Foundation: Episode V - The Top 25 Square Games
By Kevin Leung, May 9th, 2003
Squaresoft Hidden Gems:
Treasure Hunter G
Imagine a game that had the trendy look of Nintendo's brilliant Donkey Kong Country coupled with the gameplay of grid-based Chrono Trigger. And imagine that this game plucked delightful, titillating aspects from every favourable RPG ever created and rolled it into one giant bouncing ball of fun. Well, you don't have to dream up such a thing because that game already exists in the form of Treasure Hunter G. Famed as the last Squaresoft title ever produced for the Super Famicom system, Treasure Hunter G shows off half a decade's worth of programming techniques spent on every graphical 16-bit trick in the book. It's all here in one neat package: transparencies, Mode7 rotation, CG rendering, smart interpolation. What does that mean in non-geek speak? It means Treasure Hunter G results in a splendid looking sum of its visual parts and squeezes every last bit of juice from the classic SFAM architecture.
Ever since their hotheaded disagreement, it has been years since Red G. spoke to his
Father, Brown. The last time they were together, Red's father was still a fearless treasure hunter searching for legendary relics called OPARTS ('Out-of-Place ARTifacts'). For now, Red G. and his sibling Blue G. reside in a tiny village with their trusty grandfather who teaches them the ancient art of treasure hunting. When a mysterious flying ship crash-lands in a remote area, grandpa leads the youngsters into a rollicking adventure of danger and mystery!
Those who like their RPG meals with a side of grit and angst would probably want to pass on Treasure Hunter G. For everyone else, do yourself a favour and check it out.
At no point are players expected to take things too seriously; from start to finish, the narrative is just pure fun. When you give it a try, you'll find that Treasure Hunter G would much rather joyride into your heart than hit you over the head. Now how could anyone say no to that?
A few years back, I had the opportunity to meet a very nice writer named Brian Glick. He had agreed to meet me at a popular hangout spot just outside university campus. He was a member of a gaming site that had a few interesting (and funny) stories to share. After the release of Final Fantasy VIII, Glick and his team had information concerning the artistic style of the next game in the series. Yes, the game was set in high-fantasy. Yes, it would have super-deformed characters. Yes, black mages in pointy-hats were back. All signs pointed to a triumphant return of classic Final Fantasy values. It was the greatest news to ever fall in their lap.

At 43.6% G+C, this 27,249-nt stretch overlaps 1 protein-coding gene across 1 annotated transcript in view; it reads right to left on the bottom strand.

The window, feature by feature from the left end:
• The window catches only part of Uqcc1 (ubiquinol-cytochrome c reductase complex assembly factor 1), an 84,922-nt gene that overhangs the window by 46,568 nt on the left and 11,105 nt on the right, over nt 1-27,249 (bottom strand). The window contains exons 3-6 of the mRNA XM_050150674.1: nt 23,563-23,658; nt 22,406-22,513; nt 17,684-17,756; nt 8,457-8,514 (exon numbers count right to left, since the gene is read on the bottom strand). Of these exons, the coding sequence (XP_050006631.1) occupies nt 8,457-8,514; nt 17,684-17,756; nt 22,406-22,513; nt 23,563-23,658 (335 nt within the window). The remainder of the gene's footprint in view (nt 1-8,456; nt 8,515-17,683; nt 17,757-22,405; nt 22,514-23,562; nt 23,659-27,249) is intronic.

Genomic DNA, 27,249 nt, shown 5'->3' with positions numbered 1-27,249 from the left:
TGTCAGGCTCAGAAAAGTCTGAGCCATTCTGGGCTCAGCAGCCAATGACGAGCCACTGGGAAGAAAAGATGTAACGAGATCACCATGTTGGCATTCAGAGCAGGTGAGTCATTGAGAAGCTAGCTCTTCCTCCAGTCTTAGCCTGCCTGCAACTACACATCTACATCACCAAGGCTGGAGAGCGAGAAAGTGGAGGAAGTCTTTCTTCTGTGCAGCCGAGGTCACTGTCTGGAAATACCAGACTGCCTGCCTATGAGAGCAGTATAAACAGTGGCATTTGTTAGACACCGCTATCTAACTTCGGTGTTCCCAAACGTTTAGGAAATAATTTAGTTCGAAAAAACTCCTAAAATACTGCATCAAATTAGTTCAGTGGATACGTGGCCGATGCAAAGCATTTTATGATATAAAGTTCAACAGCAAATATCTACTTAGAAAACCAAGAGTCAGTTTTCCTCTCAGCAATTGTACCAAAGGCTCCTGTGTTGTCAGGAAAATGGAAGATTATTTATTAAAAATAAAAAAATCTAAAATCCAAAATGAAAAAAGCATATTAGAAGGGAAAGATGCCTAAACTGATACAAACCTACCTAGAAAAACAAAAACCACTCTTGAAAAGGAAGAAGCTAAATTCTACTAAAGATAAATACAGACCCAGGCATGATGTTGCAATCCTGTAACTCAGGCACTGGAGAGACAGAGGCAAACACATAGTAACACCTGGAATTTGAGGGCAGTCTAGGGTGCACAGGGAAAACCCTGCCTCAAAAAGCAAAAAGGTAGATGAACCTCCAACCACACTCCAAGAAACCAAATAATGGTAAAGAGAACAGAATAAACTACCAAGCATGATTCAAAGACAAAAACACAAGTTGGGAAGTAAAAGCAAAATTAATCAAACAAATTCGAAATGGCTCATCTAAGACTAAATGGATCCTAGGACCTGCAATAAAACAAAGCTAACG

They just weren't allowed to tell anybody.
"Not that it would matter," Glick shrugged, sipping his milk-green tea with pearls. Armed with numerous images of character drawings and design documents, nobody would believe them anyway.
From the day that the first images appeared in the Japanese press, certain sections of the Final Fantasy fanbase were up in arms, filling message boards with accusations of "Kiddy!", based purely on the large-headed images of Zidane and Steiner that Square released. Far from being an indication of a change of direction to pander to a younger audience, Square's plans for FFIX had at its heart a desire to pay tribute to the people who pulled Square from financial disaster in the late 1980s by taking the name Final Fantasy to their collective hearts and helping to establish both the franchise and the company to the level that they enjoy today.
In contrast to Final Fantasy VIII's pre-release hype, the producers of Final Fantasy IX played their cards deliberately close to their chests with this installment, with practically nothing revealed until the day of release. And what a day it turned out to be for Square - according to their own official figures, first-day sales totaled 2.6 million copies making this title the fastest-selling game ever.
And when people sat down to play this game, they were treated by an incredible tribute to a great game series. Some of the best graphics to grace the Playstation, more references to previous games (both in terms of Final Fantasy and other Square titles) than you could shake a stick at, some of Final Fantasy's most memorable characters ever (once you meet Quina Quen, you don't forget her), gameplay that both draws on the past and innovates to great effect, all wrapped up in a dark fairytale plot that is truly magical.
A game that marked the end of an era for the Final Fantasy series in the most fitting and memorable way possible.
And it has swearing Dwarves in it - a plus in anyone's book, I'm sure you'll agree.
Plays like: Digital Deja vu with an existentialist midget.